For many people, the holiday season is a time for friends, family and celebrations. But for others, December can be a time of increased pressure and anxiety, and those feelings might be more acute this season than ever before.
“This year, we are all experiencing collective stress, whether it is related to COVID-19, the toxic drug crisis, or the recent storms and floods across B.C.,” says Dr. Sean Butler of the BC Mental Health and Substance Use psychology department.
“On top of that, each of us deals with layers of individualized stress that are unique. Mental health issues, financial pressures, the loss of a job, the loss of a loved one, or other pressures that come with this time of year can really take a toll on our mental health,” says Butler.
“In order to get through this season as best we can, we need to respect and understand that holidays can be a stressful time, and know that we’re not alone in how we feel.” - Dr. Sean Butler
If you find the holidays difficult, or are concerned about a loved one who may be in need of support, these tips may help.
What makes holidays challenging is that they are inherently different to other times of year. That’s why it’s important to focus on consistency as much as you can. A good idea is to consider what you usually do to stay well and think about maintaining one or two of these practices. For instance, if you know your diet will change, perhaps you can put greater emphasis on things like sleep, exercise, or being careful with substances.
For some people, relying on willpower alone to avoid using substances can be a real challenge. Instead, be mindful of the triggers that might propel you to use substances, and avoid situations where substances are present, rather than trying to say no when they are right in front of you. This holiday season, don’t be afraid to say no to an invite if you feel a gathering or event will be triggering.
Sometimes we find ourselves in stressful situations which we can’t avoid. If you feel yourself getting overwhelmed, don’t be afraid to take a breather. Focus on doing things that soothe you: take a personal time out, get some fresh air, breathe deeply or seek out someone whose company you enjoy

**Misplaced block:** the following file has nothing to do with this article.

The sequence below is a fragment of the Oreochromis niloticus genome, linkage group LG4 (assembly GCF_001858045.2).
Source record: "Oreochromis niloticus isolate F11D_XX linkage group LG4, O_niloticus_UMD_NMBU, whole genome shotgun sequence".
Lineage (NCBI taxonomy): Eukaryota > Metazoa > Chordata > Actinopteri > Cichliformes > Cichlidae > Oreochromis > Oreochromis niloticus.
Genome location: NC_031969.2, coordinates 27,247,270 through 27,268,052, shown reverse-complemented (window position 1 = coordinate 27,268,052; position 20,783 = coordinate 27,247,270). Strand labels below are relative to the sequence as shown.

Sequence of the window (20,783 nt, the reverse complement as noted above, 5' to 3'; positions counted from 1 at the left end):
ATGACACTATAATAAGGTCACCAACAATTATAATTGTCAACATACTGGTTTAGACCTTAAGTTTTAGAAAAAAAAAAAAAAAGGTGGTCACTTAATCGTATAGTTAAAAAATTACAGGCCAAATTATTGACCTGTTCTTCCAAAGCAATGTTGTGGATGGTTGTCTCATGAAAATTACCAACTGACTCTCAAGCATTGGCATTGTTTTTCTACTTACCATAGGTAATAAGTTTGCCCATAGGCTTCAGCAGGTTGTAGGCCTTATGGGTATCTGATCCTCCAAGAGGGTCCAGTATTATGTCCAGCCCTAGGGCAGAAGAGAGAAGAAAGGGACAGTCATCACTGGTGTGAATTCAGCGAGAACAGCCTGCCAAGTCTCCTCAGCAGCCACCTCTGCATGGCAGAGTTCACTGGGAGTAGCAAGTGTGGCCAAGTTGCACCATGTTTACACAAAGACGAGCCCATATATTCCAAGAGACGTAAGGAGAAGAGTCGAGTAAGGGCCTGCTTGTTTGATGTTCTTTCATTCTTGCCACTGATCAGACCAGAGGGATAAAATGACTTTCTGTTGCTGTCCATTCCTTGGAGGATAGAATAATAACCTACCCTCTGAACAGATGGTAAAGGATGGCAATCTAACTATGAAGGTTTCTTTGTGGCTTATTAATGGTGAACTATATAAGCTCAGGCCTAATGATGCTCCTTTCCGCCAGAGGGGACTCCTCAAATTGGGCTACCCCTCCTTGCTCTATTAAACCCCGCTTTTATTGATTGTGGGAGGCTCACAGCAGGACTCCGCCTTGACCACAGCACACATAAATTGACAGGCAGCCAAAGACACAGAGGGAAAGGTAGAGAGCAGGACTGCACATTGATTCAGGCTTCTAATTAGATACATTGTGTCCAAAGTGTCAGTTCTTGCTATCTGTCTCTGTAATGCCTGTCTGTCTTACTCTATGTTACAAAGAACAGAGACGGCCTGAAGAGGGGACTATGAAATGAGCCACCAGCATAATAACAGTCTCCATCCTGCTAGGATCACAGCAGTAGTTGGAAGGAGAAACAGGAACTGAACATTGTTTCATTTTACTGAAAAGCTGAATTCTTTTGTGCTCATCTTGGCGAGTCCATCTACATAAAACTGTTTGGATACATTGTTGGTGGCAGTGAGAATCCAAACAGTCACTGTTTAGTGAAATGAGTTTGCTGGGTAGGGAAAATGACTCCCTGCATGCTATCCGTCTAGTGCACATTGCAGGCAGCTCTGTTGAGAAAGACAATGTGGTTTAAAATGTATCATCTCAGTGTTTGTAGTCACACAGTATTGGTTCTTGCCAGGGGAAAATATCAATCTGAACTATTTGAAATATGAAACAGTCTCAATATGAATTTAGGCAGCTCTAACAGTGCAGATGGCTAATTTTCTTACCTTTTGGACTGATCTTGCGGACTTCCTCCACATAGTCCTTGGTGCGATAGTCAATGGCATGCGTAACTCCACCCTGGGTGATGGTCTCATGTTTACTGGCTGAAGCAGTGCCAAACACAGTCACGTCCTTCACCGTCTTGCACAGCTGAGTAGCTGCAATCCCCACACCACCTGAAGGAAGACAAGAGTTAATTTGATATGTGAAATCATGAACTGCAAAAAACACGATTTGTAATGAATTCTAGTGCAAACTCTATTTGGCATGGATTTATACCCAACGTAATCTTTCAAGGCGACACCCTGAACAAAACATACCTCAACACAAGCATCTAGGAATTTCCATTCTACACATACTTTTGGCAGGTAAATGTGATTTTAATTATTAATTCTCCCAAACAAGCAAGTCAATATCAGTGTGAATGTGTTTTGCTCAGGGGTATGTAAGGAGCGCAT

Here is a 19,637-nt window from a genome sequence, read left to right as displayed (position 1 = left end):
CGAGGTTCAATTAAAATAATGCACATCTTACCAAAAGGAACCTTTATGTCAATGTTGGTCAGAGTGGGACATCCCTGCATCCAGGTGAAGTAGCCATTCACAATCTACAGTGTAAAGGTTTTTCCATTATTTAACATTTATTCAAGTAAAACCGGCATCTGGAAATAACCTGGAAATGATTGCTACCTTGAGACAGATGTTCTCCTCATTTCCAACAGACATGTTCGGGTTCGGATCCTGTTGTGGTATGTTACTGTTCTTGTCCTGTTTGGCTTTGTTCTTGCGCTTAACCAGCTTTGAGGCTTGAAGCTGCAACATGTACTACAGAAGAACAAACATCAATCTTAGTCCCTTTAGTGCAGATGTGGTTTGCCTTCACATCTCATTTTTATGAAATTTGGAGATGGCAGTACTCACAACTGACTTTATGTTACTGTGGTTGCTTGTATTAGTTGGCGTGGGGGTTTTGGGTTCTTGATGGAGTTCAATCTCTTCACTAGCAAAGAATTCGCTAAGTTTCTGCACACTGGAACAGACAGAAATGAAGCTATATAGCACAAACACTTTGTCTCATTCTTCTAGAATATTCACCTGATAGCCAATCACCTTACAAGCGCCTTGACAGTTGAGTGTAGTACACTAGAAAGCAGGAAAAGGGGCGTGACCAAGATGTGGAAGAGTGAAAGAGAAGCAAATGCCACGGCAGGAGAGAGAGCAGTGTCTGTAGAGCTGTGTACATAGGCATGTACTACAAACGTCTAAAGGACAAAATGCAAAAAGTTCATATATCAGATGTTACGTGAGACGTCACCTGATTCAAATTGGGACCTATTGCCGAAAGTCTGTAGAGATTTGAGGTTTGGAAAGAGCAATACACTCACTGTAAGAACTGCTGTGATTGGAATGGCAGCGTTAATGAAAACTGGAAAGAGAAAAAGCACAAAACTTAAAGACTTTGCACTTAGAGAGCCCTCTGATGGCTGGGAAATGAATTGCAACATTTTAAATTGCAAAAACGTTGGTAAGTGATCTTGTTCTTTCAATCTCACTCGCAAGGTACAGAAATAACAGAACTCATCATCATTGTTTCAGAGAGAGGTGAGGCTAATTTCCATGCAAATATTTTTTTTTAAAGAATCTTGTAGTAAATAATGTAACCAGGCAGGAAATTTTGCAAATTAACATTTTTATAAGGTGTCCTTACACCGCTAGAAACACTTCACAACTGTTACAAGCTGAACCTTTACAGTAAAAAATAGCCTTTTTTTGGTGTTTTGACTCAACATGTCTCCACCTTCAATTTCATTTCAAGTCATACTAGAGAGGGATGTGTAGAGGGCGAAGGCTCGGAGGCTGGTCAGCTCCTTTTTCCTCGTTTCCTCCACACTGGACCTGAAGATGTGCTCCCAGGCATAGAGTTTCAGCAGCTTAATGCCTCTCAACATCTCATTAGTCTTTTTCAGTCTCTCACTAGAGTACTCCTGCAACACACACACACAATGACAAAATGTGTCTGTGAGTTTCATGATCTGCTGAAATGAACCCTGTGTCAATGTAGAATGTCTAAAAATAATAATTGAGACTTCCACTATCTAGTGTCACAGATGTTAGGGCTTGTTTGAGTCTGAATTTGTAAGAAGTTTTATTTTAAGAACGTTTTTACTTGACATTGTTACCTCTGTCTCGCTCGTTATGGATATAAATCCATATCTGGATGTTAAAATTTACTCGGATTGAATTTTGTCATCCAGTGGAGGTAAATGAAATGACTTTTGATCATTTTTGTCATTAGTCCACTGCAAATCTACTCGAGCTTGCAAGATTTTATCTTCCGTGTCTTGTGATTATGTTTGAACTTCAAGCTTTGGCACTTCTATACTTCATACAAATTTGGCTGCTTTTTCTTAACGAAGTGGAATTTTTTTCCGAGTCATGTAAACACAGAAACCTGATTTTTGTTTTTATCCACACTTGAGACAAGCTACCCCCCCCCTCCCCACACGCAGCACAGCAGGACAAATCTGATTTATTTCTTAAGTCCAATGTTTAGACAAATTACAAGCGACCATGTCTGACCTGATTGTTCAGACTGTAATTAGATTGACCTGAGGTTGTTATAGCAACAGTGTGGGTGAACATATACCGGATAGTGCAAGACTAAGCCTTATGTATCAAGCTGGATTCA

The holidays can be lonely and it’s important that we have someone to reach out to when things get difficult. Communicating your needs clearly to a loved one and doing so well in advance is a good way to put your mind at ease and help you stay in recovery. And remember, it can work both ways; your friends and loved ones might also appreciate having reciprocal support.
If you are worried about your own mental health and well-being, you can speak to your doctor or other trusted health professional. There are also several support services across B.C. that can help with mental health and substance use over the holidays.
- 310Mental Health Support: Call 310-6789 (no area code needed) to speak to a crisis line worker 24/7. Crisis line workers listen to you and offer support with no judgement. If you need to find a program or tips for your own mental health, they can help you find them.
- Call 1-800-SUICIDE (1-800-784-2433) if you or someone you know is having thoughts of suicide.
- Find a walk-in clinic using HealthLink BC’s Guided Search Tool or call 8-1-1 to speak with a nurse any time of the day or night.
- Learn more about local mental health and substance use programs from your doctor or social worker, or by visiting your local health authority's website:
- For mental health resources for children and youth, visit the BC Children's Hospital website.